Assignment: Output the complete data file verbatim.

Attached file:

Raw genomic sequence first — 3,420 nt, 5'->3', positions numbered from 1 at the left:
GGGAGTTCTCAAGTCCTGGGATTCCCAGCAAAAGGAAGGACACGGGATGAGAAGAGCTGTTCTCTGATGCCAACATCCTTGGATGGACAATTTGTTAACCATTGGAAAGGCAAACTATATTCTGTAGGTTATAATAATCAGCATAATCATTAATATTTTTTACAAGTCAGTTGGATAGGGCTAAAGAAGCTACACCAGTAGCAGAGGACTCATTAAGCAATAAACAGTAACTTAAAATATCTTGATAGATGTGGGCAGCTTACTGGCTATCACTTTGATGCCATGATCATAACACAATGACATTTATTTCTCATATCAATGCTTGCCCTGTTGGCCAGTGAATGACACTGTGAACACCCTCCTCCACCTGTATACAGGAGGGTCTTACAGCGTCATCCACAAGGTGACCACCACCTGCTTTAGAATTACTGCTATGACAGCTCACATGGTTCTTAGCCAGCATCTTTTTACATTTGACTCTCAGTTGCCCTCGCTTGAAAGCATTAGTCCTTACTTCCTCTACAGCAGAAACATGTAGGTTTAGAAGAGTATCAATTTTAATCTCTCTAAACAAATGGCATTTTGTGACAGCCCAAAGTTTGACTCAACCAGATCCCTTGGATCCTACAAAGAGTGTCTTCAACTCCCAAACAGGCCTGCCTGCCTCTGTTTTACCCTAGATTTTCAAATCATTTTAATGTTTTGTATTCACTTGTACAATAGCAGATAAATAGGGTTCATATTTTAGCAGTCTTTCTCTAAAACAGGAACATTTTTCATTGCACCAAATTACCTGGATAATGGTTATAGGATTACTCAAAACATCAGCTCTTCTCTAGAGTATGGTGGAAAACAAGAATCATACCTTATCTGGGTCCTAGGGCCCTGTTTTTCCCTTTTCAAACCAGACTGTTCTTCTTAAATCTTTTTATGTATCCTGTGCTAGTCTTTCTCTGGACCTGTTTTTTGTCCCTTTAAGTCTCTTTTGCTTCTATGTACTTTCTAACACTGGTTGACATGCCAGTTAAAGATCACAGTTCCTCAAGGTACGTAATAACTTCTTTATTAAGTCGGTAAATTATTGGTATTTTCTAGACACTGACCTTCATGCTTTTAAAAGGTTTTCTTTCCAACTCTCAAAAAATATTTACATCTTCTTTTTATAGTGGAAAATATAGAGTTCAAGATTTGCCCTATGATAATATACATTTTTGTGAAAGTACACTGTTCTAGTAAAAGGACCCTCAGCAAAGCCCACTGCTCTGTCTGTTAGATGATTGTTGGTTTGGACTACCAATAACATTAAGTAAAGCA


Raw genomic sequence first — 3,420 nt, 5'->3', positions numbered from 1 at the left:
GGGAGTTCTCAAGTCCTGGGATTCCCAGCAAAAGGAAGGACACGGGATGAGAAGAGCTGTTCTCTGATGCCAACATCCTTGGATGGACAATTTGTTAACCATTGGAAAGGCAAACTATATTCTGTAGGTTATAATAATCAGCATAATCATTAATATTTTTTACAAGTCAGTTGGATAGGGCTAAAGAAGCTACACCAGTAGCAGAGGACTCATTAAGCAATAAACAGTAACTTAAAATATCTTGATAGATGTGGGCAGCTTACTGGCTATCACTTTGATGCCATGATCATAACACAATGACATTTATTTCTCATATCAATGCTTGCCCTGTTGGCCAGTGAATGACACTGTGAACACCCTCCTCCACCTGTATACAGGAGGGTCTTACAGCGTCATCCACAAGGTGACCACCACCTGCTTTAGAATTACTGCTATGACAGCTCACATGGTTCTTAGCCAGCATCTTTTTACATTTGACTCTCAGTTGCCCTCGCTTGAAAGCATTAGTCCTTACTTCCTCTACAGCAGAAACATGTAGGTTTAGAAGAGTATCAATTTTAATCTCTCTAAACAAATGGCATTTTGTGACAGCCCAAAGTTTGACTCAACCAGATCCCTTGGATCCTACAAAGAGTGTCTTCAACTCCCAAACAGGCCTGCCTGCCTCTGTTTTACCCTAGATTTTCAAATCATTTTAATGTTTTGTATTCACTTGTACAATAGCAGATAAATAGGGTTCATATTTTAGCAGTCTTTCTCTAAAACAGGAACATTTTTCATTGCACCAAATTACCTGGATAATGGTTATAGGATTACTCAAAACATCAGCTCTTCTCTAGAGTATGGTGGAAAACAAGAATCATACCTTATCTGGGTCCTAGGGCCCTGTTTTTCCCTTTTCAAACCAGACTGTTCTTCTTAAATCTTTTTATGTATCCTGTGCTAGTCTTTCTCTGGACCTGTTTTTTGTCCCTTTAAGTCTCTTTTGCTTCTATGTACTTTCTAACACTGGTTGACATGCCAGTTAAAGATCACAGTTCCTCAAGGTACGTAATAACTTCTTTATTAAGTCGGTAAATTATTGGTATTTTCTAGACACTGACCTTCATGCTTTTAAAAGGTTTTCTTTCCAACTCTCAAAAAATATTTACATCTTCTTTTTATAGTGGAAAATATAGAGTTCAAGATTTGCCCTATGATAATATACATTTTTGTGAAAGTACACTGTTCTAGTAAAAGGACCCTCAGCAAAGCCCACTGCTCTGTCTGTTAGATGATTGTTGGTTTGGACTACCAATAACATTAAGTAAAGCA